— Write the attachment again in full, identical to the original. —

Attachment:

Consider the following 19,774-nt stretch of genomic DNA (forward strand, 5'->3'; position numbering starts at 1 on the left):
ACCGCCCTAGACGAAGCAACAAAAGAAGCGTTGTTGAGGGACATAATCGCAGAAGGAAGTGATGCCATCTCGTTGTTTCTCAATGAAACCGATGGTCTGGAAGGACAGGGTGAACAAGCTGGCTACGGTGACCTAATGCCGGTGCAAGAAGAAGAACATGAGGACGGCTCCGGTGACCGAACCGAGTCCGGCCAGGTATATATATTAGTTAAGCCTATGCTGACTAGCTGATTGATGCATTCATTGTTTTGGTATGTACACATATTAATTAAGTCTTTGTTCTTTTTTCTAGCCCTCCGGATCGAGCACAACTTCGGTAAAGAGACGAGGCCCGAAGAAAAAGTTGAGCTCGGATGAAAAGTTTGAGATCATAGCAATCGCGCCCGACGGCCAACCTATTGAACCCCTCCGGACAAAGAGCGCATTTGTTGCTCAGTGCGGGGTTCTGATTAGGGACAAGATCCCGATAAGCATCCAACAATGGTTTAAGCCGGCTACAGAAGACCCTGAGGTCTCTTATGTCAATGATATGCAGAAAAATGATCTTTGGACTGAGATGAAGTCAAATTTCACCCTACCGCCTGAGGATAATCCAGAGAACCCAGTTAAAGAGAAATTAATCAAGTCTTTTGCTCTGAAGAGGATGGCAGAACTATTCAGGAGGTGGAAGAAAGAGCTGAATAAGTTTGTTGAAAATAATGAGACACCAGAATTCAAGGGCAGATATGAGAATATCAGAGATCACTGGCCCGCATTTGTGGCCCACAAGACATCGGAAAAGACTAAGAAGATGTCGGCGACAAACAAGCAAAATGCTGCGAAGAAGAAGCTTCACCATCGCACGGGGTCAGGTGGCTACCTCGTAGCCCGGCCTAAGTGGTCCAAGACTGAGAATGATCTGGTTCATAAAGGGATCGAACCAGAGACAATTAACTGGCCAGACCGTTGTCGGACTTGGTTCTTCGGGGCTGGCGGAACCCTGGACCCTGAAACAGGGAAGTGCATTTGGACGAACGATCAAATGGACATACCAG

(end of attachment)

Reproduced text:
Consider the following 19,774-nt stretch of genomic DNA (forward strand, 5'->3'; position numbering starts at 1 on the left):
ACCGCCCTAGACGAAGCAACAAAAGAAGCGTTGTTGAGGGACATAATCGCAGAAGGAAGTGATGCCATCTCGTTGTTTCTCAATGAAACCGATGGTCTGGAAGGACAGGGTGAACAAGCTGGCTACGGTGACCTAATGCCGGTGCAAGAAGAAGAACATGAGGACGGCTCCGGTGACCGAACCGAGTCCGGCCAGGTATATATATTAGTTAAGCCTATGCTGACTAGCTGATTGATGCATTCATTGTTTTGGTATGTACACATATTAATTAAGTCTTTGTTCTTTTTTCTAGCCCTCCGGATCGAGCACAACTTCGGTAAAGAGACGAGGCCCGAAGAAAAAGTTGAGCTCGGATGAAAAGTTTGAGATCATAGCAATCGCGCCCGACGGCCAACCTATTGAACCCCTCCGGACAAAGAGCGCATTTGTTGCTCAGTGCGGGGTTCTGATTAGGGACAAGATCCCGATAAGCATCCAACAATGGTTTAAGCCGGCTACAGAAGACCCTGAGGTCTCTTATGTCAATGATATGCAGAAAAATGATCTTTGGACTGAGATGAAGTCAAATTTCACCCTACCGCCTGAGGATAATCCAGAGAACCCAGTTAAAGAGAAATTAATCAAGTCTTTTGCTCTGAAGAGGATGGCAGAACTATTCAGGAGGTGGAAGAAAGAGCTGAATAAGTTTGTTGAAAATAATGAGACACCAGAATTCAAGGGCAGATATGAGAATATCAGAGATCACTGGCCCGCATTTGTGGCCCACAAGACATCGGAAAAGACTAAGAAGATGTCGGCGACAAACAAGCAAAATGCTGCGAAGAAGAAGCTTCACCATCGCACGGGGTCAGGTGGCTACCTCGTAGCCCGGCCTAAGTGGTCCAAGACTGAGAATGATCTGGTTCATAAAGGGATCGAACCAGAGACAATTAACTGGCCAGACCGTTGTCGGACTTGGTTCTTCGGGGCTGGCGGAACCCTGGACCCTGAAACAGGGAAGTGCATTTGGACGAACGATCAAATGGACATACCAG